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Does A Home Warranty Protect A Buyer In The Event Something Goes Wrong After The Purchase Of A Home?
Question: Does a home warranty protect a buyer in the event something goes after the purchase of a home?
That's because home warranties are oftentimes misunderstood, and not every warranty provides the same protection. All warranty companies are not equal, either.
Warranties, of course, were designed to protect buyers from problems that emerged after they moved into a dwelling. For example, if a major appliance breaks or the roof leaks, the ideal warranty kicks in and pays for the repairs.
On the surface, this sounds simple and straight forward. But, most of the time it is not. First, warranties differ. Aside from the obvious differences -- the amount of deductible -- they may vary insofar as what is covered and what is not. For instance, with some warranties if the hot water heater works on the day of closing, but suddenly does not work six months later, then it may be covered. And, with other policies if the water heater was not in good working condition when the home was purchased, and it breaks a week or two later, there is no coverage.
Complex? Confusing? It can be. Even though the language in the warranty spells out what's covered, it isn't always the easiest document to understand. Thus, step one in evaluating a warranty -- take it to an attorney to decipher. It's worth the hour or so in legal fees.
Next, is the warranty company financially sound? In many states, warranty companies can be doing business despite the fact they do not have the funds to back up their policies. Thus, step two when evaluating a warranty -- take the policy to your accountant or a local CPA. Have them check out the warranty company's financials. Can they pay the claims?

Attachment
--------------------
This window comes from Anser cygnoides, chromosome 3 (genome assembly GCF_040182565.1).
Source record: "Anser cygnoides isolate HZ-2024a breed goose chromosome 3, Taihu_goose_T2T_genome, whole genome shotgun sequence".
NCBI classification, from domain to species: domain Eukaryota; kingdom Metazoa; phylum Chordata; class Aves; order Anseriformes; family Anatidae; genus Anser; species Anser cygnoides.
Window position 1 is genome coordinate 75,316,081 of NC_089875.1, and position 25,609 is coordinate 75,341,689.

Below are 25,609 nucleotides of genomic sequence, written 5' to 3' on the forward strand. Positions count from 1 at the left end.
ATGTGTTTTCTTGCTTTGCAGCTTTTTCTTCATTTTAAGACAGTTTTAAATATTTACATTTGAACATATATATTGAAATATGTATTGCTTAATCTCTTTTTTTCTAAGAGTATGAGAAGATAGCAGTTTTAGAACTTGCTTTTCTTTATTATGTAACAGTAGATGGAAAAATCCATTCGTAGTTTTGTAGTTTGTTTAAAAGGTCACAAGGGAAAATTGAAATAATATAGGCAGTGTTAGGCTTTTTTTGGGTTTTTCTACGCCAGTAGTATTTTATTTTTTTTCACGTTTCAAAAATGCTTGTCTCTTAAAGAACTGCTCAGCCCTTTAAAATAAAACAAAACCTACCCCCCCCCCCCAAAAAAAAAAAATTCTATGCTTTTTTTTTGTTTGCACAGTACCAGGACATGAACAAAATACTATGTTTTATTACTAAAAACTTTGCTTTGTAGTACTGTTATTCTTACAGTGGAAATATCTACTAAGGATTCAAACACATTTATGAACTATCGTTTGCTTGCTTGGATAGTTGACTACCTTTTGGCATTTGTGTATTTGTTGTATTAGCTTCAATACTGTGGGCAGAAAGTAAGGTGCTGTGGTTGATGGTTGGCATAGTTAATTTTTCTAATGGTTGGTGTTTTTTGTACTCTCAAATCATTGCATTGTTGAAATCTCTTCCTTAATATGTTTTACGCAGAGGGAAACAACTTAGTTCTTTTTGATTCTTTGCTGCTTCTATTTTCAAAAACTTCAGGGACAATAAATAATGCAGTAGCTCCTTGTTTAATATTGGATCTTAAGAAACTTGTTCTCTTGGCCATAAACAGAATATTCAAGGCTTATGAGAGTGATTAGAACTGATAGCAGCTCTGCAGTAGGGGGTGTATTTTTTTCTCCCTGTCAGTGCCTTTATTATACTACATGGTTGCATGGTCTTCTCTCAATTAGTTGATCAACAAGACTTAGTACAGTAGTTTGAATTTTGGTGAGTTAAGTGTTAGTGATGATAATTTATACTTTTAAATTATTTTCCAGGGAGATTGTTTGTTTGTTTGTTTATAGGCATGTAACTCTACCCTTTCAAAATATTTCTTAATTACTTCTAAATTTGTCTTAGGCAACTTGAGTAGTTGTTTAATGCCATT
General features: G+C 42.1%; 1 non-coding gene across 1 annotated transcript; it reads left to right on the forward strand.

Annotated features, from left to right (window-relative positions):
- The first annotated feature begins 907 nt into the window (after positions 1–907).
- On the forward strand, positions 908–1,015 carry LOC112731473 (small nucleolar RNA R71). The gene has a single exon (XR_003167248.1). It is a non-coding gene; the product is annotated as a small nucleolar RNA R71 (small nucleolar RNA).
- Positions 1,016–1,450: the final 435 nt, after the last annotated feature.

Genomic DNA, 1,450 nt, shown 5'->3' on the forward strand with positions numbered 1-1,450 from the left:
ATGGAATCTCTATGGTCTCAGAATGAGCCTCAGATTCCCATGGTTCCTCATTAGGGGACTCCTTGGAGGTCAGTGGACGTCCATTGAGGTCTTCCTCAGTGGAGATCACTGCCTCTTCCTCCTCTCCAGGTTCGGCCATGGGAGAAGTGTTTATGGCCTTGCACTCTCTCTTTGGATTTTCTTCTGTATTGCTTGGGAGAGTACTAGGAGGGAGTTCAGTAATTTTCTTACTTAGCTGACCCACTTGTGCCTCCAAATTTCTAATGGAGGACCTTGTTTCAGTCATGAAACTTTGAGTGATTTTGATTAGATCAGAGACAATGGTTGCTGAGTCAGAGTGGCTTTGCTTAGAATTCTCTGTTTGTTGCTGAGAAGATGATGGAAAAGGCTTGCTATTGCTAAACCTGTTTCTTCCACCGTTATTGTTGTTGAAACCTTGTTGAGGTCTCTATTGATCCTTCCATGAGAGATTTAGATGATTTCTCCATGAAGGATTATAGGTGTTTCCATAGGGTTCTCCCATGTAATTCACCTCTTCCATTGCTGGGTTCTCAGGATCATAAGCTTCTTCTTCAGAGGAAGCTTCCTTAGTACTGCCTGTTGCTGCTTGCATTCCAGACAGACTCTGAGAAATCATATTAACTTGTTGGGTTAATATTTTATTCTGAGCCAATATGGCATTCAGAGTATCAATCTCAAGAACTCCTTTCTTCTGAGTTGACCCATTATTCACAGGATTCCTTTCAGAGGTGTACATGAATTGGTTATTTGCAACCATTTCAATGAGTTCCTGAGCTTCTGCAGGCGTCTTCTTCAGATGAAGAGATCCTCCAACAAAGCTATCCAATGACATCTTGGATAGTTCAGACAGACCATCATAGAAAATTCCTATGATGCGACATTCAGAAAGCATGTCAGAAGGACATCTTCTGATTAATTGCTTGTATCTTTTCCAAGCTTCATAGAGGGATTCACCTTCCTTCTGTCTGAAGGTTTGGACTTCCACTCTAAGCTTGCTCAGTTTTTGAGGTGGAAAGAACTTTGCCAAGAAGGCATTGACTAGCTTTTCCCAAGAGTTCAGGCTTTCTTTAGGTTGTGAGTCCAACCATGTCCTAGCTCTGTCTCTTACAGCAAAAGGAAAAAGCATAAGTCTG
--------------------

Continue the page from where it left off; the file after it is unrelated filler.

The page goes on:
Warranties can be critically important when it comes to new construction, too. Obviously, the reputation of the builder is an important consideration, however, problems with new homes can be enormously expensive if not covered by a warranty.
There are two types of defects when it comes to new homes -- patent or latent. Patent are those problems which can be seen. Cracked plaster, a fence that is off-kilter, etc. Latent problems develop later, and may not show up for five or six months. Ground shifting is one example. Latent problems are usually more expensive than patent problems. Thus, the warranty for a new home can be one of the most important documents executed during the buying process.
Whether you're purchasing a new home or a resale, remember that warranties definitely have a place when it comes to protection and peace of mind in the real estate transaction.
"Real Service in Real Estate." For a personal consultation on buying or selling real estate, Janis Peterson, GRI, ABR, CSP Realtor® can be reached at (610) 642-3744, e-mail: email@example.com. Prudential Fox & Roach Realtors® is an independently owned and operated member of The Prudential Real Estate Affiliates, Inc.
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